California roads are notoriously dangerous for hit-and-runs, with one 2018 report revealing that California leads the nation in the annual number of fatal hit-and-run crashes. In an analysis of national hit-and-run accident statistics, AAA researchers found that almost 65 percent of people killed in hit-and-run crashes are pedestrians or bicyclists. This shocking statistic is probably because pedestrians and bicycle riders, who don’t have the steel of an automobile to protect them, particularly in congested cities such as San Francisco, are more vulnerable to fatal hit and run collisions.
In San Francisco, many hit-and-run accidents go unsolved: a staggering four in 10 of hit-and-run Bay Area accidents that took place from 2014 to 2018 remain unsolved to this day. Additionally, hit-and-run deaths make up a substantial portion of traffic fatalities in the Bay Area. In 2018, 30 percent of San Francisco’s 23 traffic deaths were hit-and-runs.
In 2019, much of the same has occurred. For example, 59-year-old pedestrian Bruce Romans died after being struck by a car in the city’s Bayview district on Aug. 4. The driver, who has yet to be identified, fled the scene, leaving Roman lying in the middle of the street with fatal injuries. Less than a week later, on Aug. 10, 48-year-old Rajah Olaguer was struck by a hit-and-run driver while he walked across a San Francisco crosswalk. He suffered several brain injuries, a crushed femur, five broken ribs, and has been placed in a medically induced coma. Olaguer’s mother has since pleaded with the unidentified driver to turn themselves in, saying “you just left him there.”
Retired San Francisco Police Department Deputy Chief, Jim Dudley, explained why so many people run after seriously injuring or killing someone in a crash: “people figure if they can get away with something, they will. The risk-reward balance is in their favor. And if they are under the influence of alcohol or drugs, they’re not going to stop. They’re already impaired.” He adds that driving away after a car crash is what turns a tragic mistake into a serious crime, saying “an accident is not a criminal act until you run.”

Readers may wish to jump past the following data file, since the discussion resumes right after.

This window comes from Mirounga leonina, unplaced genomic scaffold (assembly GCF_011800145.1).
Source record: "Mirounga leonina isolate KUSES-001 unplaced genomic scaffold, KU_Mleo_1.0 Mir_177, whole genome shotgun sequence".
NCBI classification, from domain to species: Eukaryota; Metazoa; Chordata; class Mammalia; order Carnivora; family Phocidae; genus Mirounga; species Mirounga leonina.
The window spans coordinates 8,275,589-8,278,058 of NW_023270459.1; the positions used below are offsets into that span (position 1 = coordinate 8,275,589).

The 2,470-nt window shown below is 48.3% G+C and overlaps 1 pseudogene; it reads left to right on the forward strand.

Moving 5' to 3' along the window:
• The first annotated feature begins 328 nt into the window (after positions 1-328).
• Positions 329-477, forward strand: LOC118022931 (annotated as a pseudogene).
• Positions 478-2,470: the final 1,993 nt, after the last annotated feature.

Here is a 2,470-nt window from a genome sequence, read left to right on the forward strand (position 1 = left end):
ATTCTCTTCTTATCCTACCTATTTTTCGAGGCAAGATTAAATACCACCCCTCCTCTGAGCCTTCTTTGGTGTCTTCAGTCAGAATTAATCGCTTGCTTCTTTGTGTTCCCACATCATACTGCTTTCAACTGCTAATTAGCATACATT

A Person’s Own Uninsured Motorist Insurance on Their Car Will Cover Hit-and-run Survivors and Even the Family of a Victim in the Event of a Fatal Accident
On July 20, Colorado resident Andrew Bernstein was hit by a car as he rode his bicycle home. The driver sped away, leaving him critically injured and unconscious in a ditch. After the crash, Bernstein was sedated for three weeks while doctors stabilized him and worked to heal his internal injuries. Now, a month later, Bernstein is awake but unable to walk and it remains uncertain whether he will regain mobility.
In cases like Bernstein’s, astronomically high medical bills can be expected to cover the extensive treatment that is needed. If the driver of the accident isn’t found, though, who can be held liable?
What a lot of people don’t know is that hit-and-run is covered in the uninsured motorist (UM) coverage provisions of many people’s automobile insurance policies. In other words, if somebody is hit-and-run as a pedestrian or as a bicyclist, their car insurance plan will cover them. Basically, UM motorist coverage will step into the shoes of the person who hits the injured pedestrian or bicyclist in instances when the guilty party either has no insurance or when a hit-and-run collision has occurred. So, in cases of a hit-and-run, UM motorist coverage will step in as if the at-fault driver is uninsured.
For additional information on the complexities of UM coverage, see my previous blog detailing how UM/UIM coverage applies to accidents involving bicyclists and pedestrians.
If you or a loved one is a survivor of a hit-and-run accident, please seek legal help as soon as possible. For comments or questions, or for legal services from a proven San Francisco motorcycle accident personal injury lawyer, please feel free to call me at 415-432-7290, or visit www.ccwlawyers.com. All calls and email inquiries are covered by the attorney client privilege and are strictly confidential.
Claude A. Wyle is a partner of Choulos Choulos, and Wyle, a San Francisco based law firm dedicated to representing clients who have been injured by the wrongful conduct of individuals, corporations, public entities, and businesses. Mr. Wyle also frequently sits as a Judge Pro Tem for the city and county of San Francisco.